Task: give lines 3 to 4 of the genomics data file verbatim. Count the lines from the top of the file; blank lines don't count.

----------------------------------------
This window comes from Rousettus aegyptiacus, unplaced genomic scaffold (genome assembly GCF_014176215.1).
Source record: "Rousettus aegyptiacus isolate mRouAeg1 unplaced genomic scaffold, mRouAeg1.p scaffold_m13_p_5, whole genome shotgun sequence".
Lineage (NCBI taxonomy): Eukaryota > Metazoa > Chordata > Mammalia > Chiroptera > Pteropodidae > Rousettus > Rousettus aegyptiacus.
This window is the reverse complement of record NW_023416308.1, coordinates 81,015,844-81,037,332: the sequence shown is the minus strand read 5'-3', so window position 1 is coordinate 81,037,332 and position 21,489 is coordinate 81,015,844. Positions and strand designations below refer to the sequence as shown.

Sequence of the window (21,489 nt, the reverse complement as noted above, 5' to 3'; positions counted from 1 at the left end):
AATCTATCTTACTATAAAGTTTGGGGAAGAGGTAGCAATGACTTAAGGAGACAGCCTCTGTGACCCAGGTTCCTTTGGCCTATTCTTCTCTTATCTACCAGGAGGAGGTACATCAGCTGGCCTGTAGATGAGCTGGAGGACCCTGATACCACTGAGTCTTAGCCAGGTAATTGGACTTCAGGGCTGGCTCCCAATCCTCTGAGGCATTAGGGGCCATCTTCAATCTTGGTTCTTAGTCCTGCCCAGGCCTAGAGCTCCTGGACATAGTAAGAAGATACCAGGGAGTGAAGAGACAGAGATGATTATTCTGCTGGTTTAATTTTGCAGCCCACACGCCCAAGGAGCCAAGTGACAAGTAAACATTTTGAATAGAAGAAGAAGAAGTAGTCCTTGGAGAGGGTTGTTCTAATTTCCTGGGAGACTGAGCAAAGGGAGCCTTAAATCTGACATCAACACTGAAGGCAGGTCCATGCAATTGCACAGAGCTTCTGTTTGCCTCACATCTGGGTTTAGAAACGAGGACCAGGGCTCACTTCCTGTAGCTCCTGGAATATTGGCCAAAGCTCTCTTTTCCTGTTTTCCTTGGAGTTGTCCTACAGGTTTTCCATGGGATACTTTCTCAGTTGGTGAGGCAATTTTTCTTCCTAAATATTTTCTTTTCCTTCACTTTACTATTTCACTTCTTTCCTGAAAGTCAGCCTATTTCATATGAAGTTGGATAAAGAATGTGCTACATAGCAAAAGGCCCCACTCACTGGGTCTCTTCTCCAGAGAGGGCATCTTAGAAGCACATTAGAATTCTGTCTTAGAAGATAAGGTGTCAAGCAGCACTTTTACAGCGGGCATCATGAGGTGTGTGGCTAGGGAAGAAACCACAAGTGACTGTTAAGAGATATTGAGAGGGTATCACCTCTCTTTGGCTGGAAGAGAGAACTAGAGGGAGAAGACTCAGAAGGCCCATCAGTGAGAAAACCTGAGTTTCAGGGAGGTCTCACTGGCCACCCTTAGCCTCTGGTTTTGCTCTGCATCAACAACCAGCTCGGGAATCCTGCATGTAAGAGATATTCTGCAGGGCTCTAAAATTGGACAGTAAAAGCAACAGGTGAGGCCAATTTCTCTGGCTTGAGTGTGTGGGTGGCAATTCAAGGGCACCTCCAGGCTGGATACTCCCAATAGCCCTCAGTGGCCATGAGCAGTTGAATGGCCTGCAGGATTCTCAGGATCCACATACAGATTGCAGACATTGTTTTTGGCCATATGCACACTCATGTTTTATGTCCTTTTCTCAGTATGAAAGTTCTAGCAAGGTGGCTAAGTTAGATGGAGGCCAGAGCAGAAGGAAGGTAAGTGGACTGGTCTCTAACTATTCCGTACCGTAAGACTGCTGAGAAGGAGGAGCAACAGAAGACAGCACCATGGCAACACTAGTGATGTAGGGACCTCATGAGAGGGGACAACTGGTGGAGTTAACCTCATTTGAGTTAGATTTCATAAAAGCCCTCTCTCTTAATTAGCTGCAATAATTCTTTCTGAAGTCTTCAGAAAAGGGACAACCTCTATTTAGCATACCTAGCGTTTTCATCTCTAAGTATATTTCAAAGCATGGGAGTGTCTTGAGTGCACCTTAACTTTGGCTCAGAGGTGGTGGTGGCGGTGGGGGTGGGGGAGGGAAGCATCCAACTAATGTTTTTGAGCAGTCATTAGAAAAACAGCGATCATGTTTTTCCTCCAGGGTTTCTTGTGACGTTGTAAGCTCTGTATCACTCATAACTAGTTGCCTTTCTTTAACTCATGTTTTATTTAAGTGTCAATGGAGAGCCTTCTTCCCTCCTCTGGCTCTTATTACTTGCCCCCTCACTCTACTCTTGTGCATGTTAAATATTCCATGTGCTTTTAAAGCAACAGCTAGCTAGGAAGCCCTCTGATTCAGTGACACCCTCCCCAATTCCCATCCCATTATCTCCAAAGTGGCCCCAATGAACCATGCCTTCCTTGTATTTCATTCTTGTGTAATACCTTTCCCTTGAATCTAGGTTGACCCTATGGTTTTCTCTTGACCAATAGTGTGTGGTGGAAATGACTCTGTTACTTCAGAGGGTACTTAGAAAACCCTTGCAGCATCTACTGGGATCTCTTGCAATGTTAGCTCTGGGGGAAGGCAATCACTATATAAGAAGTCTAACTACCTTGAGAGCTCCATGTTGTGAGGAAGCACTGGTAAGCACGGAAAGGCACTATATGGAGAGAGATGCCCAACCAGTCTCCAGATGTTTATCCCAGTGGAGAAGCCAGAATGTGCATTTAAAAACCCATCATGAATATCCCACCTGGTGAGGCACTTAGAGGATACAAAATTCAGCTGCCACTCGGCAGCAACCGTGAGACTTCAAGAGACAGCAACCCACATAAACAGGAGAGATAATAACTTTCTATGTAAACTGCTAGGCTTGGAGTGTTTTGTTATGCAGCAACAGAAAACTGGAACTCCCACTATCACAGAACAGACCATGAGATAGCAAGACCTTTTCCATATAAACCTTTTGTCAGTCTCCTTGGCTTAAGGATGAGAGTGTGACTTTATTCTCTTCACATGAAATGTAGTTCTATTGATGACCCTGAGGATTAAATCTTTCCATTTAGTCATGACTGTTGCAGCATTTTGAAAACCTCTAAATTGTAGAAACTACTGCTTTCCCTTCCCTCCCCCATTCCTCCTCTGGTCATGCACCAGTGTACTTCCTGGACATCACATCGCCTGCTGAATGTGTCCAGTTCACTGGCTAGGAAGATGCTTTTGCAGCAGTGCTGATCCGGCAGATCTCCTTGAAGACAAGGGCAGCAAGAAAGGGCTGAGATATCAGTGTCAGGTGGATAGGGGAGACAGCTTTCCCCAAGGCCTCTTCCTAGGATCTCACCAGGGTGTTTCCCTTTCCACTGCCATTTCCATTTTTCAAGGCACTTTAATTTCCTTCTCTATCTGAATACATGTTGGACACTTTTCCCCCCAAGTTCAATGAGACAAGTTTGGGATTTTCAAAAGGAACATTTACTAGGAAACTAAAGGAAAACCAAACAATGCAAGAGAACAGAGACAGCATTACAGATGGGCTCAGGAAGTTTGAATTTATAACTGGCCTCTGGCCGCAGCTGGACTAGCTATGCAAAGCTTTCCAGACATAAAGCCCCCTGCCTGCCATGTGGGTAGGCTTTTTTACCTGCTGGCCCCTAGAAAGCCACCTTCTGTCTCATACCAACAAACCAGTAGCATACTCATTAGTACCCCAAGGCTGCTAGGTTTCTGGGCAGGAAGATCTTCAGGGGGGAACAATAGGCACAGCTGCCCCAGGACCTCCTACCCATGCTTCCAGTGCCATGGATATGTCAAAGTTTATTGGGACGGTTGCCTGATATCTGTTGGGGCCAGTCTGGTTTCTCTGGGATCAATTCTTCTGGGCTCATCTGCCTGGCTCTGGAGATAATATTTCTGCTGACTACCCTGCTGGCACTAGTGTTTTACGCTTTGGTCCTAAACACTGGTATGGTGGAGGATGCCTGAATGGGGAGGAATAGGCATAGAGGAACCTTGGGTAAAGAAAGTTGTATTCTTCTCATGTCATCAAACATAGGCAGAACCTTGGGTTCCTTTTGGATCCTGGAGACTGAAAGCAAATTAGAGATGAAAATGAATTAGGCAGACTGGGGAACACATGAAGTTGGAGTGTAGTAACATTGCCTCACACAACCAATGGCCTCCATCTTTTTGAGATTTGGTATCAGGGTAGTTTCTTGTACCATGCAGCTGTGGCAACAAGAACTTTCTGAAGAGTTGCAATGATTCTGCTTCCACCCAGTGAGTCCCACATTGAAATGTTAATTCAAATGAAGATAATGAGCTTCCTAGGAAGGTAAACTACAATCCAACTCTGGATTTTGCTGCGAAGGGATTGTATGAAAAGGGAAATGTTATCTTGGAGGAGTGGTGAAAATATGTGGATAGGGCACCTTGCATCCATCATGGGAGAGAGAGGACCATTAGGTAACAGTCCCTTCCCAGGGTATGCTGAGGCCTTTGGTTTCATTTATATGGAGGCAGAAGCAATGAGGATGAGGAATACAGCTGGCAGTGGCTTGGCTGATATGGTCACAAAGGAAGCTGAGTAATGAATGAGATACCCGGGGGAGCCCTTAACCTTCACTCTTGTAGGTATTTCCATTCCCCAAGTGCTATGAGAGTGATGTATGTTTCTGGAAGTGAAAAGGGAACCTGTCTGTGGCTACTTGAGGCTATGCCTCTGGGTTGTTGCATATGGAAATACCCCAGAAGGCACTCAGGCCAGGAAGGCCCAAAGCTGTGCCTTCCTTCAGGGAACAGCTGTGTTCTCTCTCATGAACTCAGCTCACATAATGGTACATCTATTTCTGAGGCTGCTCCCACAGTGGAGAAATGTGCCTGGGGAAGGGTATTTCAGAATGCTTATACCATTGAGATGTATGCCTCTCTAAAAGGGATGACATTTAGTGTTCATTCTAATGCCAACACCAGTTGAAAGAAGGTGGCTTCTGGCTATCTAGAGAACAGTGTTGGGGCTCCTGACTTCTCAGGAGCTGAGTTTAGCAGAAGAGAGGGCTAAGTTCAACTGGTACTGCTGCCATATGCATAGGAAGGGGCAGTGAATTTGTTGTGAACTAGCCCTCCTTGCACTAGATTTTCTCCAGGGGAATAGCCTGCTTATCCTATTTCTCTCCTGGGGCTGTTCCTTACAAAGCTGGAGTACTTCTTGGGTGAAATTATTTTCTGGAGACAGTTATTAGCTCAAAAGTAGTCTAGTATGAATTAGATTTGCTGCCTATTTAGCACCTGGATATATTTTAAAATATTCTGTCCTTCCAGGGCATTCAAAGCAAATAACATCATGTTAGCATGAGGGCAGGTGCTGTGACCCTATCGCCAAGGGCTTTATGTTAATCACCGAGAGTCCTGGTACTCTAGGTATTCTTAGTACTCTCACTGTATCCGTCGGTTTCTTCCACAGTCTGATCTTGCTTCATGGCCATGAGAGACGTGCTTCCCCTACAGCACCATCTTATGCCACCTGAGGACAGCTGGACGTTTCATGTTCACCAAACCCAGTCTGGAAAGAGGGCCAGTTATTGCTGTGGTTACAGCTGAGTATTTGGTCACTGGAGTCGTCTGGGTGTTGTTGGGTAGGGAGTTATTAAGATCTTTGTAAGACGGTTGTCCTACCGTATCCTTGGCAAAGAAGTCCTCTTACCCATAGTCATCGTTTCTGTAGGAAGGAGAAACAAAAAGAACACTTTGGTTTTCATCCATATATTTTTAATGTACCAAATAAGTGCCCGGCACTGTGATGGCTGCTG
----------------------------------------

Lineage (NCBI taxonomy): Eukaryota > Metazoa > Chordata > Mammalia > Chiroptera > Pteropodidae > Rousettus > Rousettus aegyptiacus.
This window is the reverse complement of record NW_023416308.1, coordinates 81,015,844-81,037,332: the sequence shown is the minus strand read 5'-3', so window position 1 is coordinate 81,037,332 and position 21,489 is coordinate 81,015,844. Positions and strand designations below refer to the sequence as shown.